He looks not at all like what I expected.

And this singing peacock will still the voices of Brockhurst, Finsdale, and Pertwee?

Before midnight, if he fulfills his bargain.

You sent for me, milady?

Lock it.

What is it, child?

Something wrong, milady?


A brew of your own concocting.

Before I marry Griswold, I will die, and so will you.

Drink. No.

Don't despair, child. You will not marry Griswold.

I've told you, it was written in the stars.

Your true love will come yet, I promise you.

Drink. You lie.

Would I lie to you, child? Your own Griselda?

Look at me. Look in my eyes.

Try not your wiles on me, witch.

Too often, have I seen people look in those eyes and fall under your evil spell. You will die for your deceit.

Filling my head with fairy stories of a romantic lover, a lover who would carry me away from this monstrous castle.

And so he shall.

He comes even now.

You lie. I swear it, Your Highness. Look.

If this be another one of your tricks...

Trust me. Look.

Look. Near the drawbridge.

It whistles it all day long...

"King of jesters. Jester of kings."

He is most fair of countenance. He is.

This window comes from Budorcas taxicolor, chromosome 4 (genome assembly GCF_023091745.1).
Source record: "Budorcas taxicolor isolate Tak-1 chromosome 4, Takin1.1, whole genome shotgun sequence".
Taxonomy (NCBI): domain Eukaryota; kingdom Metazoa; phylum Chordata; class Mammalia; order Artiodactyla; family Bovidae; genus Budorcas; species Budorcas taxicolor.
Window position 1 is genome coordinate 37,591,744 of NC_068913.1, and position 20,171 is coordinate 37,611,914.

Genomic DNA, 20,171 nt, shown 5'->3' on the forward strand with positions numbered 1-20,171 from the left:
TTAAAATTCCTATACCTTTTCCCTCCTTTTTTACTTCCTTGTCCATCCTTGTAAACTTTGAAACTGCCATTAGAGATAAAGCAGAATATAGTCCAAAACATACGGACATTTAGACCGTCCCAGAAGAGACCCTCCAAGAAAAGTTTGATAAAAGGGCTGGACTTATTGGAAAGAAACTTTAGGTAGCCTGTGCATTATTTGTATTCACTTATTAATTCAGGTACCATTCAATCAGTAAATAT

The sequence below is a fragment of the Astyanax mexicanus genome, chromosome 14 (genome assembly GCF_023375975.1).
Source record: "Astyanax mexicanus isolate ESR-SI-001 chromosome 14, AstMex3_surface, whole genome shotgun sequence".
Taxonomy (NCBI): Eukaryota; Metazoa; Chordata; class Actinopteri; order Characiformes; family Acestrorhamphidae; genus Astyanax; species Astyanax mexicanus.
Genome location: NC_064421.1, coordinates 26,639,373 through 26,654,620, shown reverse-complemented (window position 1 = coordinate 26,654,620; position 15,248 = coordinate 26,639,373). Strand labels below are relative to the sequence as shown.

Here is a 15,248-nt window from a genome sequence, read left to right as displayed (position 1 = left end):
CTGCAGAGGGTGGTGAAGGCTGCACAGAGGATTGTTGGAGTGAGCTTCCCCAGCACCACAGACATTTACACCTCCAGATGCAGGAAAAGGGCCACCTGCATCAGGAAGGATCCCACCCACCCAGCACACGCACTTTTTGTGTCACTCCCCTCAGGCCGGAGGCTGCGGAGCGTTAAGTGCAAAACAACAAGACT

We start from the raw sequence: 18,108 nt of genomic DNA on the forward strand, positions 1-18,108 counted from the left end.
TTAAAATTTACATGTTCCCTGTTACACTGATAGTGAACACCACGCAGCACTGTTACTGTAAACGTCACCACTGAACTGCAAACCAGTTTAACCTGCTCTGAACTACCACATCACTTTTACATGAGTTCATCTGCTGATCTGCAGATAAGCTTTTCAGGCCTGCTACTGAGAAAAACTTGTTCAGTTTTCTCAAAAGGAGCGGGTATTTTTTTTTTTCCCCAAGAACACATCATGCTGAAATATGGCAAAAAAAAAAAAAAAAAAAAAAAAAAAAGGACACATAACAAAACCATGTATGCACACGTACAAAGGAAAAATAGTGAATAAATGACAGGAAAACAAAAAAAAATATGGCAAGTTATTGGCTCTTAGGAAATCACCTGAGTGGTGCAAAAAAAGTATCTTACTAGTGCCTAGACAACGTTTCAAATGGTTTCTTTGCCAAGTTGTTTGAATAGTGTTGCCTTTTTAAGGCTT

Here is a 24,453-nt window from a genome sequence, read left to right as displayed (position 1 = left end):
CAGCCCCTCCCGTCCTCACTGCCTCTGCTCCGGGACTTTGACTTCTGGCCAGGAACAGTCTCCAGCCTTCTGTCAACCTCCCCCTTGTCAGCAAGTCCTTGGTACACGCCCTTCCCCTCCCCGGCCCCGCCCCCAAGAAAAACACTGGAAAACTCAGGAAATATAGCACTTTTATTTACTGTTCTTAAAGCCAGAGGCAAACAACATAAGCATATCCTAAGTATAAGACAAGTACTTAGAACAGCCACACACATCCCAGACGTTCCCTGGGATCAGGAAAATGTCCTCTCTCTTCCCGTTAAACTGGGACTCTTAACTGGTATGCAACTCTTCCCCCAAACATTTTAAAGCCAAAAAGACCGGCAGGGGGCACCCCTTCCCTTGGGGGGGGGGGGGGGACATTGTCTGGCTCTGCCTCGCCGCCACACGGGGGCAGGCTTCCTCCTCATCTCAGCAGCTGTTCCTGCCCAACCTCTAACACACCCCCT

Handsome of bearing. Like Apollo of the Greeks.

A figure of romance. Sent by the gods, and for you alone.

Now, mark this, creature of evil, if this be not my true love, and I am faced with marriage to Griswold, you will die, and by my hand.

Fear not, milady.

Your lover will be here, in this room, within the hour.

And he will prove that his is a mission of love.

For your sake, dear Griselda... he had better.

I'm Giacomo Giacomo My fame before me rings the King of jesters And jester of kings

My heart knows a lovely song

It whistles it all day long

Giacomo is my nom de plume I whistle and hum, but I hum to whom?

To whom do I hum?

To whom?

My song of love, let the whole world hear Until that sweet moment, that moment When you appear I'll whisper it in your ear

I bid you welcome. I am Ravenhurst.



The real Ravenhurst? What?

I mean, does the King know? Does the King know about you being the real Ravenhurst? Keep your jests for the King.

Don't stand there gaping.

You, Fergus, and the others, get the jester's bags.

You've arrived not a moment too soon.

When do we start? Tonight.

Good. I'd like to get in, get on with it, get it over with, get out. Get it?

Got it. Good.

That was an interesting song you sing.

Thank you. I'm glad you liked it, old man.

Did it go like this?

Hostler, about your business.

What is the first step?

Get me to the King's chambers.

King's chambers? Yes.

Very well, if you say so.

That may be the key to the whole plan. Get it?

Got it. Good.

Yes, yes. I'll see Griswold's emissaries.

But for the moment, there are other matters.

I understand the wenches have arrived. Where are they?